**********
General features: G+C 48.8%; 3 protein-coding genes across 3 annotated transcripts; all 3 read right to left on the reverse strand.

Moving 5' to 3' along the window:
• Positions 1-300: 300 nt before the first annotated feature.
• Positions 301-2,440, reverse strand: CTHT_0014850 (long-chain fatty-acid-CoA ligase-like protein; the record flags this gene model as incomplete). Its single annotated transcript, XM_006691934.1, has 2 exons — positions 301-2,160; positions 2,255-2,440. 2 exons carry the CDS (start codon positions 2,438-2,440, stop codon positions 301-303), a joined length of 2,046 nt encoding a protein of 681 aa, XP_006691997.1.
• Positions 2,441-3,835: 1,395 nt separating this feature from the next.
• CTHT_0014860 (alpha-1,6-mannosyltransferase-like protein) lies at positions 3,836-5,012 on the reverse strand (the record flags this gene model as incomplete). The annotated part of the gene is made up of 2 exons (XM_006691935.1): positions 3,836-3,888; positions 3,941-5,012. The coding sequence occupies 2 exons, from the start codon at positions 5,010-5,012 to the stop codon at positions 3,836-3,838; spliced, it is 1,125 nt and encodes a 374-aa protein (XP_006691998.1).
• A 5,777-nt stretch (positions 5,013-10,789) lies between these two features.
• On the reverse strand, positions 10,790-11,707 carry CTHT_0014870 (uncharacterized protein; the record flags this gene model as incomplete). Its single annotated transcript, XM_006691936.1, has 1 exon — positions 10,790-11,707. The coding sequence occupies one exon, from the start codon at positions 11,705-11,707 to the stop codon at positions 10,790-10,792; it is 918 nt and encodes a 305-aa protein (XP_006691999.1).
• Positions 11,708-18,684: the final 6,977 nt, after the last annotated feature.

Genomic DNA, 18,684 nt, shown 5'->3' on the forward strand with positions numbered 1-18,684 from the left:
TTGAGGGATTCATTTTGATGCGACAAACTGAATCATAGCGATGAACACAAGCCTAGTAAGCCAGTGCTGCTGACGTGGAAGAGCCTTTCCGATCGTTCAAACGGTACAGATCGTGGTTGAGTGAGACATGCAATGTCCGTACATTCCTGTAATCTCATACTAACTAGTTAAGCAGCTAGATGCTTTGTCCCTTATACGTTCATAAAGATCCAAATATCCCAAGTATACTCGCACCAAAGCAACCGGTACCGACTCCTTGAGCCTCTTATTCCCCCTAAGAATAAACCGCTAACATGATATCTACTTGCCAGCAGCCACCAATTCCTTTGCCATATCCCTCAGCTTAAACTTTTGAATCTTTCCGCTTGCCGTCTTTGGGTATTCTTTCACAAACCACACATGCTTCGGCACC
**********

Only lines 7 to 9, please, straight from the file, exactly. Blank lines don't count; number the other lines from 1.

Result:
• A 5,777-nt stretch (positions 5,013-10,789) lies between these two features.
• On the reverse strand, positions 10,790-11,707 carry CTHT_0014870 (uncharacterized protein; the record flags this gene model as incomplete). Its single annotated transcript, XM_006691936.1, has 1 exon — positions 10,790-11,707. The coding sequence occupies one exon, from the start codon at positions 11,705-11,707 to the stop codon at positions 10,790-10,792; it is 918 nt and encodes a 305-aa protein (XP_006691999.1).
• Positions 11,708-18,684: the final 6,977 nt, after the last annotated feature.